Epic wants to bring Fortnite for Android to Google Play, and a new report notes that the company has plans to submit it to the store "shortly." However, it wants a pass from Google on paying those Play Store billing fees.
Fortnite for Android has helped make the battle royale game even more popular, but you'd be forgiven for not knowing that it actually exists for the platform.
That's because you can't actually install it on Android devices by going to the Google Play store. Instead, you have to grab the game through Epic's own installer app. Which you grab from the Epic website.
There's still no exact launch date
Epic hasn't given an official date as to when it will submit the game to Google. Referring to it as "soon" though suggests that it could be right around the corner.
Submitting the app does not mean however that it will be available for download on the same day or even around the same time. That's also if Google approves the submission in the first place.
Epic has made it clear that it thinks it should be given an exception on paying the fees for having to use Google Play as it's billing system.
With the company's CEO Tim Sweeney stating that he believes it's "illegal" to require developers to use Google Play for billing at a 30-percent fee when Google has over half of the mobile market share.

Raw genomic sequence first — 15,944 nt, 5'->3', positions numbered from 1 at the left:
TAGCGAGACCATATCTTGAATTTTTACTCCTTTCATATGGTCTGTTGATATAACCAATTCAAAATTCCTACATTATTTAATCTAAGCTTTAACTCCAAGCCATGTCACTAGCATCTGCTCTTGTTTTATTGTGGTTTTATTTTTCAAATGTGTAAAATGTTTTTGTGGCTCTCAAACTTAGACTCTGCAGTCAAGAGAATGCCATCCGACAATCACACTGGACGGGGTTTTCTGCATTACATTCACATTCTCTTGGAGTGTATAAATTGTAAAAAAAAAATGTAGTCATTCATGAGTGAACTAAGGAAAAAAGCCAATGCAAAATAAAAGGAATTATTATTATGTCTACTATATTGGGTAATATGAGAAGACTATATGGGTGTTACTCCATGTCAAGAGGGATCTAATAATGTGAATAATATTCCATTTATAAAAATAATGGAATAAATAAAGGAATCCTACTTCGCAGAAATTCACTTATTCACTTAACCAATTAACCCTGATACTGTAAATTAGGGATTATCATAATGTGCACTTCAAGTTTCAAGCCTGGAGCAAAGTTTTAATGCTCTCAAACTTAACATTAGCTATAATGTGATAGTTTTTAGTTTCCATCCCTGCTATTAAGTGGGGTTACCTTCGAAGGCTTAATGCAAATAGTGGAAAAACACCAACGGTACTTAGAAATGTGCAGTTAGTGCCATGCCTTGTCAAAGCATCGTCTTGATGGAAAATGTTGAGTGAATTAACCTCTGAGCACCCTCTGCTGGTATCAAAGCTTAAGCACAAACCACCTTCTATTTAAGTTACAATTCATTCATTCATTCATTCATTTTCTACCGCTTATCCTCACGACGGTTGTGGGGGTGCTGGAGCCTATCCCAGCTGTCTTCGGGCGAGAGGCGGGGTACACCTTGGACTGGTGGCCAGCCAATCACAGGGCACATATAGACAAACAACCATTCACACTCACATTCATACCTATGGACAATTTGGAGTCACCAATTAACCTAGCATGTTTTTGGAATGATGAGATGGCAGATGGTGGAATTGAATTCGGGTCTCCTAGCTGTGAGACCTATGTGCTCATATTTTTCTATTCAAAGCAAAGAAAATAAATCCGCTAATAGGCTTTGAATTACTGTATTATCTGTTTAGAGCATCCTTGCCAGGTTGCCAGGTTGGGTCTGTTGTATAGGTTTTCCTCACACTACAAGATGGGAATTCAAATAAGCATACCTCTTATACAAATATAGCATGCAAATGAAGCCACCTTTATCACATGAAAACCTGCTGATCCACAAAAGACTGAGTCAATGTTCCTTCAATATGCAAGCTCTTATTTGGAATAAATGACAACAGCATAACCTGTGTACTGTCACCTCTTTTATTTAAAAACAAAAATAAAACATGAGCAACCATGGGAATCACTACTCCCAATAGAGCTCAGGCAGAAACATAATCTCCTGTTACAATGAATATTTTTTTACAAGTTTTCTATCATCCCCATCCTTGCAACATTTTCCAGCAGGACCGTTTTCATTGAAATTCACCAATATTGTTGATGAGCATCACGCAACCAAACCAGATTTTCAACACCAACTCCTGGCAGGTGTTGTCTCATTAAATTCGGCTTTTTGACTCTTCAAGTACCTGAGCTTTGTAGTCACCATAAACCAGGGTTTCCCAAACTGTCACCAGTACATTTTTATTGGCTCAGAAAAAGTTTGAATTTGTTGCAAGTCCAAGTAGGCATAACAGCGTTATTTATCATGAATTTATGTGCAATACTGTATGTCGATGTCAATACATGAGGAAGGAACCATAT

Google probably won't allow an exception for Epic
Google hasn't outright confirmed that it won't allow an exception with Fortnite for Android. It does seem to suggest that it won't budge on its policies though.
In a statement to 9To5Google, the company is defending its reasons for charging a 30-percent fee on any Google Play-related billing, as well as its requirement that any app distributed on the Play Store use it for billing for in-app purchases.
Google notes that it expects all developers to participate under the same terms. Which more or less points to the fact that if Epic wants to distribute Fortnite for Android on Google Play, it'll have to abide by the same rules as everyone else.
To be fair, Epic isn't necessarily seeking an exception just for itself. It's looking to change the way Google's policy works so developers in general aren't required to use Google Play for billing. But instead would have a choice.
This would give Epic a way to skirt having to pay the 30-percent fee. So that's no doubt the driving force in seeking this exception and change.